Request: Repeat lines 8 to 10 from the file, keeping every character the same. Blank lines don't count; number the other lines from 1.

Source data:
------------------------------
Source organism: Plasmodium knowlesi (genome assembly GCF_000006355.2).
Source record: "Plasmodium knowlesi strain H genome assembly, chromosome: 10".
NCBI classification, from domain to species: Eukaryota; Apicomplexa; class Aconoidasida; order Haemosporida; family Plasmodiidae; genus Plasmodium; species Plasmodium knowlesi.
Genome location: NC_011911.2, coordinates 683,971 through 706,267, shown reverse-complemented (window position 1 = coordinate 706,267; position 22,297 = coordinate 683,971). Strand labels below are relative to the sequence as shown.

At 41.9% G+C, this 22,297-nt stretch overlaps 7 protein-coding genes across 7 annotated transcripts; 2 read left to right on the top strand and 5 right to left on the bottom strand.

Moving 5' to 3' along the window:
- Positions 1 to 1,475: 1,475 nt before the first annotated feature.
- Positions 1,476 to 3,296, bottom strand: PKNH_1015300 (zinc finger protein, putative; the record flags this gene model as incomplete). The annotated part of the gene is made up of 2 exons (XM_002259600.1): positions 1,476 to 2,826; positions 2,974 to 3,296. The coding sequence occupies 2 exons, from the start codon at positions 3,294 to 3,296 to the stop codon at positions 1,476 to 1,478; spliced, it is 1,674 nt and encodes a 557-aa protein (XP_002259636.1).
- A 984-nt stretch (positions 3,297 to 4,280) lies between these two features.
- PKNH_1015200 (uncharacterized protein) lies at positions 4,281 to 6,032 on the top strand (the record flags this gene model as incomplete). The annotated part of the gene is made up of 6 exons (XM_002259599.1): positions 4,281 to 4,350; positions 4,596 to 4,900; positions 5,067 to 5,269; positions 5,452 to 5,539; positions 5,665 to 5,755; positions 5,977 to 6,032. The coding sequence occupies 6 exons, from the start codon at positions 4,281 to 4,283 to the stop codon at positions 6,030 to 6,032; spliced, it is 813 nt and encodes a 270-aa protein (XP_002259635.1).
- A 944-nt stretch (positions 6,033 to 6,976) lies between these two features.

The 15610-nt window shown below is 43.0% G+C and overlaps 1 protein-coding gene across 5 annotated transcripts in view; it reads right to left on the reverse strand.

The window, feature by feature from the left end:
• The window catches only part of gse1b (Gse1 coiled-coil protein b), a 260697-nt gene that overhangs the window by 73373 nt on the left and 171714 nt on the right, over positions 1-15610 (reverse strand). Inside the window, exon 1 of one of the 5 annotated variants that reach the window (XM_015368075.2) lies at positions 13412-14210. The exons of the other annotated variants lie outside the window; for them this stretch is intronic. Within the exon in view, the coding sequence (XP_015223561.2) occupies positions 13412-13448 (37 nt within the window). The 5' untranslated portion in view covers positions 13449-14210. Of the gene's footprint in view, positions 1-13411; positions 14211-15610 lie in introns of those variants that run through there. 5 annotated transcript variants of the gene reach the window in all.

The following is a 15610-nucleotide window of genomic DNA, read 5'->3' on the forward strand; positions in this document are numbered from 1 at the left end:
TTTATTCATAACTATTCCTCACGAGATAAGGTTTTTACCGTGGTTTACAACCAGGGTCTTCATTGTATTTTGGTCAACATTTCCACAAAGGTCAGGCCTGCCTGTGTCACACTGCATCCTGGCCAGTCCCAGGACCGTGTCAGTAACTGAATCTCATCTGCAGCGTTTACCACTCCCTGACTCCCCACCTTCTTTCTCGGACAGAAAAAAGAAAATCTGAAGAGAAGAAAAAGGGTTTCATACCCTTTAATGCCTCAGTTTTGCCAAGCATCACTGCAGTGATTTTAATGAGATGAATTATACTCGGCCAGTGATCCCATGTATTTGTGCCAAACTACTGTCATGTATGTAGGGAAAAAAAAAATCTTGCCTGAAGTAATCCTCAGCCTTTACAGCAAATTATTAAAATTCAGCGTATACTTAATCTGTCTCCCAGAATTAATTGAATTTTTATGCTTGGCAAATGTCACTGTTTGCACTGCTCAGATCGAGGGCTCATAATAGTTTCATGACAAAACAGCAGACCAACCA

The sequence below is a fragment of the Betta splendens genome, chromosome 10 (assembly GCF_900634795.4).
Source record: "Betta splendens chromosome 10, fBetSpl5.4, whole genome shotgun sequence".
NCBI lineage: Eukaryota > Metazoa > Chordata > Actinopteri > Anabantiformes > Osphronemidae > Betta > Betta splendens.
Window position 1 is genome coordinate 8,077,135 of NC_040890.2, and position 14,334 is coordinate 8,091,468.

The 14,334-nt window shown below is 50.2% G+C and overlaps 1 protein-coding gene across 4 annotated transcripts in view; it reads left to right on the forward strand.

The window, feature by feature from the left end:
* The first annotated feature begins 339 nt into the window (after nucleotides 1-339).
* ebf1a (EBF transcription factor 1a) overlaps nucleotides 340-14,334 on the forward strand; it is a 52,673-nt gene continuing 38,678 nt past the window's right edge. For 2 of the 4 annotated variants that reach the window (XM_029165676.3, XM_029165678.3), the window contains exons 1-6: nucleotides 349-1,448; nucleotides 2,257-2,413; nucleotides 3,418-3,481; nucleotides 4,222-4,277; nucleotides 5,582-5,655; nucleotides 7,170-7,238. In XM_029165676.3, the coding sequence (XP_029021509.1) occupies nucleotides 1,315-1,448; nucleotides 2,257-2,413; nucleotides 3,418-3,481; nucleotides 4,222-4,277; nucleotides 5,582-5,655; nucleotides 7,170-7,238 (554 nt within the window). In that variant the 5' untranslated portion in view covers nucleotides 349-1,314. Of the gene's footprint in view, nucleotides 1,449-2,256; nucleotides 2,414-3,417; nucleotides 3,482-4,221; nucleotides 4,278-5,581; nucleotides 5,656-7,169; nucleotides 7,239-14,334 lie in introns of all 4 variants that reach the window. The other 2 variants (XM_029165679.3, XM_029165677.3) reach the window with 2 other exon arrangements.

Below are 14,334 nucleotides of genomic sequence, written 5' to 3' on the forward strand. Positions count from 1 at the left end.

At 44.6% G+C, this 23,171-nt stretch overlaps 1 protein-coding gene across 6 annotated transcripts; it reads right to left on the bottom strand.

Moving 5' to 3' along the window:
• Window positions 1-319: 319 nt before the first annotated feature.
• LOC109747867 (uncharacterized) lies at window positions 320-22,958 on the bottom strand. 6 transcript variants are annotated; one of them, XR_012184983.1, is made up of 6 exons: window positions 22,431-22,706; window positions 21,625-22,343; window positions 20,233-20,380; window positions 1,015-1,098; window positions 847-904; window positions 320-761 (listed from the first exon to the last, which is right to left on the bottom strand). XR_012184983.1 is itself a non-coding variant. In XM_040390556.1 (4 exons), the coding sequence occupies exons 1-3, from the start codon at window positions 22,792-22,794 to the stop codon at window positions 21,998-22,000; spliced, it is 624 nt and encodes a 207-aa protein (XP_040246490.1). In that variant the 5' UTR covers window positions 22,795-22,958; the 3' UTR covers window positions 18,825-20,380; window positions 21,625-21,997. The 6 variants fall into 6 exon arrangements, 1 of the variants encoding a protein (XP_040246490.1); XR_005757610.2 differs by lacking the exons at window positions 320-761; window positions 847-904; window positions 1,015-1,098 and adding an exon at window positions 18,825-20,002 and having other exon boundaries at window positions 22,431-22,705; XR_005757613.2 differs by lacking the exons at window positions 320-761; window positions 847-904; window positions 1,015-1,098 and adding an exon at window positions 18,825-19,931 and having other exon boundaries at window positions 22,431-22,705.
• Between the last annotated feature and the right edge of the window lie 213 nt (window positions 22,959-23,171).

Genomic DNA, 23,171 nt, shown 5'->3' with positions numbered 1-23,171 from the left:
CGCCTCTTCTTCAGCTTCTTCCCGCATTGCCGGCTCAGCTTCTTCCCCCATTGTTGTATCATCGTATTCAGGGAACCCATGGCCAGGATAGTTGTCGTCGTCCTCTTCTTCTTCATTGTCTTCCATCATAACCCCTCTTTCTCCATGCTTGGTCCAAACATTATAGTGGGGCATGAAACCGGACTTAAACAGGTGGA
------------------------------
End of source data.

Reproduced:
- Positions 1,476 to 3,296, bottom strand: PKNH_1015300 (zinc finger protein, putative; the record flags this gene model as incomplete). The annotated part of the gene is made up of 2 exons (XM_002259600.1): positions 1,476 to 2,826; positions 2,974 to 3,296. The coding sequence occupies 2 exons, from the start codon at positions 3,294 to 3,296 to the stop codon at positions 1,476 to 1,478; spliced, it is 1,674 nt and encodes a 557-aa protein (XP_002259636.1).
- A 984-nt stretch (positions 3,297 to 4,280) lies between these two features.
- PKNH_1015200 (uncharacterized protein) lies at positions 4,281 to 6,032 on the top strand (the record flags this gene model as incomplete). The annotated part of the gene is made up of 6 exons (XM_002259599.1): positions 4,281 to 4,350; positions 4,596 to 4,900; positions 5,067 to 5,269; positions 5,452 to 5,539; positions 5,665 to 5,755; positions 5,977 to 6,032. The coding sequence occupies 6 exons, from the start codon at positions 4,281 to 4,283 to the stop codon at positions 6,030 to 6,032; spliced, it is 813 nt and encodes a 270-aa protein (XP_002259635.1).